So how, or why should any associations be made between the coronavirus and these three issues? Well, the biggest significance of Covid-19 is its timing. The pandemic has occurred at a time when there is another transnational and universal issue threatening the global economy: climate change. But, while Covid-19 is the "immediate, short-term" concern, climate change and broader environmental conditions remain the "systemic, long-term" risks.
April 2020 saw the 50th anniversary of Earth Day, an event that represented a milestone bringing focus not only to climate change, but to the environment as a whole. The phenomenon and threats from climate change are nothing new. Ever since the 1970’s it has been a growing field of study; how it interrelates to almost all areas of our daily lives or activities. But what has also been growing is its direct threat to human rights.
This means it is being treated as a security threat, with agencies like NATO establishing their own unique response systems. The obvious consequence of climate change is its impact on the environment and our relationship to it. But climate change also disproportionately affects the poorest people and the lowest-income countries because of a lack of resources, finances, or knowledge to remain resilient. So, this makes it a political and human rights issue too.
When a community is destroyed, part of its identity is too. That is because of the strong connection, an individual, or even entire family develops with a specific place, where memories are built, and livelihoods created. And so, if they are forced to flee or relocate, this will likely redefine their identity and leave them with significant scarring, even if they are wealthy or not. This is called "eco-anxiety". It is the concept that natural disasters or intensification of climate change gradually cause manifestations of anxiety, depression, or helplessness. Therefore, it becomes a human rights issue.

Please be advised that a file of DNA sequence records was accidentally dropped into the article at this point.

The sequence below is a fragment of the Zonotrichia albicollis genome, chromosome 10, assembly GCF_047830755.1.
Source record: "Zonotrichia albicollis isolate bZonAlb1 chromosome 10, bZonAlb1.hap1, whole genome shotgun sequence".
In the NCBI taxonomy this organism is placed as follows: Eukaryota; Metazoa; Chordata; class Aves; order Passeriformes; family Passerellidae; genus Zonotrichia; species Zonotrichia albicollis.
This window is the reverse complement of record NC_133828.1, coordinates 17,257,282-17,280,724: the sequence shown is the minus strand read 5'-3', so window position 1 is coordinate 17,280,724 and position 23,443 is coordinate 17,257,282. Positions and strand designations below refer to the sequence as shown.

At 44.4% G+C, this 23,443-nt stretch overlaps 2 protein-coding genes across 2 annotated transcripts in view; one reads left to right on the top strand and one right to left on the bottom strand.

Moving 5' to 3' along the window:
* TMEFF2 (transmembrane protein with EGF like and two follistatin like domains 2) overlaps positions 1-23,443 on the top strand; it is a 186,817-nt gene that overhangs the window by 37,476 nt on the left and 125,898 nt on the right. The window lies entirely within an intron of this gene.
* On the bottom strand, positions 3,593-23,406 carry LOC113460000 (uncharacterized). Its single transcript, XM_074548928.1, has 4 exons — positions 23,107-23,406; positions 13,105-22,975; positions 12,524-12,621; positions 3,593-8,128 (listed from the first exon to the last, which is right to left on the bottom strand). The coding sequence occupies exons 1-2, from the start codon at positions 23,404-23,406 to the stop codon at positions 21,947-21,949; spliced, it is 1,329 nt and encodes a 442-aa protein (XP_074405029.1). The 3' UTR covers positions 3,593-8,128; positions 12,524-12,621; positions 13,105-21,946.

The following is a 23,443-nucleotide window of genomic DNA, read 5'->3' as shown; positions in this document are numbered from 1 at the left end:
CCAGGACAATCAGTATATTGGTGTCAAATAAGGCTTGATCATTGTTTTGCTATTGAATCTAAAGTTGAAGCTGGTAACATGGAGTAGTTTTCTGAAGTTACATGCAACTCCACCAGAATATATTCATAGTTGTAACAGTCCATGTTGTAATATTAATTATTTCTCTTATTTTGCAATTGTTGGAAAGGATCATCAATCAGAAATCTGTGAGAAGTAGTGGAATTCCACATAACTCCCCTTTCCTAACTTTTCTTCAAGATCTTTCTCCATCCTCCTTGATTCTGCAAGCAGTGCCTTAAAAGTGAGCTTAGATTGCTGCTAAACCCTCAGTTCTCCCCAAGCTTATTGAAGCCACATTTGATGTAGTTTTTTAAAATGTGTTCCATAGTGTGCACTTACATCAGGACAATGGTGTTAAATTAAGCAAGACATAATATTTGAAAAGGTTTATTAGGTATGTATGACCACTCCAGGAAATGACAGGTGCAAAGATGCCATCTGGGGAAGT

Those most vulnerable to these overarching, transnational processes become disproportionately affected, and are even more disenfranchised as they cannot improve their lives without the dependency on external support. Then, one must include Covid-19 which only magnifies these challenges. More crucially, why Covid-19 is receiving so much attention in the context of human rights, environmentalism, and climate change. It adds another time-sensitive dimension to an already existing and worsening global challenge which requires more than ever innovative, multilateral strategies.
Now this a hugely complex topic which is not answerable simply because one cannot know what the long-term changes to day-to-day life will be. The most apparent impact from Covid-19 has been the reduction in our freedom to move, socialise, and work as usual. For some, such as with recent protests in the US, there is a belief that the lockdown measures and social distancing policies are the beginning of more widespread changes to impose greater control by governments on populations. They claim that the coronavirus symbolises the catalyst for restrictive laws to be enacted and limit the rights of communities to live as they wish. However, such groups are very much in the minority.
Most individuals have, for the most part, heeded professional and government advice to practice self-isolation and staying at home. These voluntary actions highlight the most significant case of voluntary reduction to human rights and freedom for decades, underlining the impact COVID-19 has had worldwide, regardless of country, background, or culture.